From 1999-2008, the starting quarterbacks for the Detroit Lions have been Charlie Batch, Gus Frerotte, Stoney Case, Ty Detmer, Mike McMahon, Joey Harrington, Jeff Garcia, Jon Kitna, Dan Orlovsky, and Daunte Culpepper. I’m no math whiz but I can tell you that those 10 players average out to one quarterback per season and I can also tell you that that ratio is not a formula for winning very many football games!
Now, no one is in any rush to put any of the aforementioned hurlers into the Pro Football Hall of Fame but there were a few serviceable arms among the bunch. For instance, Batch surprisingly steered the very first post-Barry iteration of the Lions to a wildcard playoff berth in 1999.
From 2000-2002, Garcia was a three-time Pro Bowler for San Francisco before he hit Motown (and made another Pro Bowl at age 37 upon his departure from the Lions). And Kitna was the 2003 NFL Comeback Player of the Year with the Cincinnati Bengals. Rounding out this list is Culpepper, who led the NFL in passing yards in 2004 as a Minnesota Viking.
My point is, during that decade, though Detroit employed some guys who were more than capable of winning games in the NFL but for one reason or another, none of them accomplished much of anything as the Lions signal caller. There was no real continuity within the franchise at the game’s most important position.
From 2009-until current, the starting quarterback for the Detroit Lions has been Matthew Stafford and Matthew Stafford alone (barring his early career injury issues). During his tenure, he has broken several team and league records and he has provided the city, the organization and its fans with countless thrilling moments such as his 8 come from behind victories that he spurred on in 2016.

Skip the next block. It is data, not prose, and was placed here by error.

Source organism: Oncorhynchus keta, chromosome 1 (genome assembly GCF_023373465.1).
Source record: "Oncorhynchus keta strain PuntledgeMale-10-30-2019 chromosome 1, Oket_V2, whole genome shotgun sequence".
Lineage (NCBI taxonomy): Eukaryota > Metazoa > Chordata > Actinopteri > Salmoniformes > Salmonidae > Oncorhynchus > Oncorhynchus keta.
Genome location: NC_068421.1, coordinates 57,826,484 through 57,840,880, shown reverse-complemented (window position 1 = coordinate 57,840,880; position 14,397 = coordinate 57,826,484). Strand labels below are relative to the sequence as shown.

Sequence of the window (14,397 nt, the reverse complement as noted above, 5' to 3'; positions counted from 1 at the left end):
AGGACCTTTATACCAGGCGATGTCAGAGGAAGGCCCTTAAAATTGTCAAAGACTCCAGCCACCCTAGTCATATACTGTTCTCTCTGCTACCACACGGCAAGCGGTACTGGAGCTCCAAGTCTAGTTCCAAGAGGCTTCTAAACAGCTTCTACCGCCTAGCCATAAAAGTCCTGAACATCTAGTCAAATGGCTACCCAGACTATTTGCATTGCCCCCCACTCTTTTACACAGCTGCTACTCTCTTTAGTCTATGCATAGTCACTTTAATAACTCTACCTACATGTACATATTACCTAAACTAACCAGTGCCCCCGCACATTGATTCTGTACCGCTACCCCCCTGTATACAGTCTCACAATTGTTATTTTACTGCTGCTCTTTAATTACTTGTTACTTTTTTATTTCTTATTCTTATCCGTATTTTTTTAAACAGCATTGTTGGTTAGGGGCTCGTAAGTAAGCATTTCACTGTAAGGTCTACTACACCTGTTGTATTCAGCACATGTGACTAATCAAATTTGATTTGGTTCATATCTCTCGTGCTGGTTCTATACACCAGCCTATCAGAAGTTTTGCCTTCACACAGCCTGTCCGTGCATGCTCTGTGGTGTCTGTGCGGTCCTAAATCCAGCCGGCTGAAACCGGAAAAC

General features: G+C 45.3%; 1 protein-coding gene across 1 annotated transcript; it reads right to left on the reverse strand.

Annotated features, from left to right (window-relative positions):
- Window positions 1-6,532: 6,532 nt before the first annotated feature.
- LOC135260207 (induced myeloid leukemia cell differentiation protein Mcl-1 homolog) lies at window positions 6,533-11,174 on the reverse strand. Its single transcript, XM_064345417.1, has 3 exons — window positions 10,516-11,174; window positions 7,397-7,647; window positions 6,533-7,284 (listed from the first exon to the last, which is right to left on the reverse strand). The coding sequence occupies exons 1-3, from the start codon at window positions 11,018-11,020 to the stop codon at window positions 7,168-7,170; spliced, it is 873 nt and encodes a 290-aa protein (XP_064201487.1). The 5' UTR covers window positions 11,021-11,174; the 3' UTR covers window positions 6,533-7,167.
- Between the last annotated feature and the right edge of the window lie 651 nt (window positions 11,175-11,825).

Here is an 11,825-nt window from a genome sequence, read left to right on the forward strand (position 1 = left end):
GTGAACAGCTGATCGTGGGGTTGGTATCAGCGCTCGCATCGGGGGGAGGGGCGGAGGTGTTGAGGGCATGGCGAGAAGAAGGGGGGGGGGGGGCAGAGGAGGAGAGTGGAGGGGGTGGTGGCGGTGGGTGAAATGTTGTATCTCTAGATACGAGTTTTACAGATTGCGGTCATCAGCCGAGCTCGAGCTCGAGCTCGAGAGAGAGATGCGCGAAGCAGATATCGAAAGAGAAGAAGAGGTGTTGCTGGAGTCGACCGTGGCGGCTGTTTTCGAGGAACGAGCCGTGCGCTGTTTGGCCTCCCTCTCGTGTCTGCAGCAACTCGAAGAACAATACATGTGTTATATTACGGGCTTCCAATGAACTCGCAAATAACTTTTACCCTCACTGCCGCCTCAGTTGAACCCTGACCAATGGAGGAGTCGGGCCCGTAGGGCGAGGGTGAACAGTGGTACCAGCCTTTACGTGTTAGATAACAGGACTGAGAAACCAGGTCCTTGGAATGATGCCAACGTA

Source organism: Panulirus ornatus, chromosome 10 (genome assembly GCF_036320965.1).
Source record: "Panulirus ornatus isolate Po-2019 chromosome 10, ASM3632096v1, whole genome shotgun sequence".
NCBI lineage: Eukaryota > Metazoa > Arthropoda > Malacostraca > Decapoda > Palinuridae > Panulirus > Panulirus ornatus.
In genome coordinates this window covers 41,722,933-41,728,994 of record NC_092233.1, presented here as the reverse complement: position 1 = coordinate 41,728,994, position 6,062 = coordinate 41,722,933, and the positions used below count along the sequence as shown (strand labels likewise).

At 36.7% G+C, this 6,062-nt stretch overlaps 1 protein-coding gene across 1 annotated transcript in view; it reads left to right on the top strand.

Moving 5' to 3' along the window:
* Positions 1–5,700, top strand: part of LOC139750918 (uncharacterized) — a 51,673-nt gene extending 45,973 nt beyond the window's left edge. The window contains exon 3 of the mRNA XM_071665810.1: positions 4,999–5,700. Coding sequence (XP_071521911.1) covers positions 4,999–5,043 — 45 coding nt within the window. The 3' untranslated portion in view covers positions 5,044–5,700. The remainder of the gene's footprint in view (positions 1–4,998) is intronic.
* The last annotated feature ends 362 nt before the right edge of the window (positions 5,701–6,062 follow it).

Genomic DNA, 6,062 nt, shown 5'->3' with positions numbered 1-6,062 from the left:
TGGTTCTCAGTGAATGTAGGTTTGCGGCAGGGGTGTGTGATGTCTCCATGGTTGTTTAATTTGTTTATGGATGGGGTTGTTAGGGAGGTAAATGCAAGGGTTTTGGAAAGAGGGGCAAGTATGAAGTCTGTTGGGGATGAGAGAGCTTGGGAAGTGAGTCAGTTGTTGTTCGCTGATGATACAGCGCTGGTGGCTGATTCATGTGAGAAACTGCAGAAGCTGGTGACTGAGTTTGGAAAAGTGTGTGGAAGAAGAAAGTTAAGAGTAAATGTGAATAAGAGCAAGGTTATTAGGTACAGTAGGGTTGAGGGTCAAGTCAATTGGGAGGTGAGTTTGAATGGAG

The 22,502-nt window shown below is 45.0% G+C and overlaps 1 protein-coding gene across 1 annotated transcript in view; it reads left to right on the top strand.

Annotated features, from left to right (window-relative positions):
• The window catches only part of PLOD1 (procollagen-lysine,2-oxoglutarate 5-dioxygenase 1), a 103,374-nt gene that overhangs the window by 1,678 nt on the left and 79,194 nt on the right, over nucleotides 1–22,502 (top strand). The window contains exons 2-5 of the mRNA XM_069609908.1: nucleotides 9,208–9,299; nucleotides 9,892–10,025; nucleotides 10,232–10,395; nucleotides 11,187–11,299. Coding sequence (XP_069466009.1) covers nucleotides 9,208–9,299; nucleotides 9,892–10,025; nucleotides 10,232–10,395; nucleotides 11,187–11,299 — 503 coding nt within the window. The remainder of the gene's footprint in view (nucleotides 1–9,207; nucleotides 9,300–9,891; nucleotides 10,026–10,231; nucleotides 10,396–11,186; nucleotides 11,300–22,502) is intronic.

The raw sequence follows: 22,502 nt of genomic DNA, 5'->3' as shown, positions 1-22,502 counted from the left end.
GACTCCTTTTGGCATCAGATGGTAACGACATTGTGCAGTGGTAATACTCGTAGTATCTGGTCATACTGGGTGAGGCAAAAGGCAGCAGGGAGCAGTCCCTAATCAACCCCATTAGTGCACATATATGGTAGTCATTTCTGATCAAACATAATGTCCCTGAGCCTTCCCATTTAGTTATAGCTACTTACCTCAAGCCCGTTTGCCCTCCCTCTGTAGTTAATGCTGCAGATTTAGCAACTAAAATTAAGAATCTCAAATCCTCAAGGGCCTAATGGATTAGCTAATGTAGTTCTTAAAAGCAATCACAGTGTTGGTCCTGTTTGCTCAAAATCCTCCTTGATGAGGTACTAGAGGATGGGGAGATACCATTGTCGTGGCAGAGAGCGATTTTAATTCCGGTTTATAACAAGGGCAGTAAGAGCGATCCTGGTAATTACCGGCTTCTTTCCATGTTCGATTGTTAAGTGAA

His toughness, grit, ingenuity, generosity, and leadership has accompanied his cannon of a right arm as he has combined those traits to his advantage and used them all to endear himself to much of the fan base but there are still many out there who are dissatisfied with his service.
All of his records sometimes ring a bit hollow with only two playoff appearances (both losses), no division titles to speak of, and a less-than-stellar win/loss record against opponents who are above .500. Not to mention that competing twice a year against one of the best players to have ever played the position in Aaron Rodgers isn’t exactly helping his case either. On top of all that, his massive contracts have at times hampered the Lions from being able to fill out the rest of their roster with playmakers at various levels.
For better or worse though, Stafford has shown himself to be Detroit’s best quarterback in the Super Bowl era and that speaks volumes. Does he sometimes leave more to be desired, yes he does but he has also authored some of the most unbelievable moments in Lions’ history. I was a Stafford fan back when he was slinging spirals for the University of Georgia and I will continue to be a fan for as long as he suits up in the Honolulu blue and silver.
Last year may have been a down year statistically for him, but Matthew Stafford still has a lot of his best football ahead of him. He can still lead the Detroit Lions to the bigger and better things.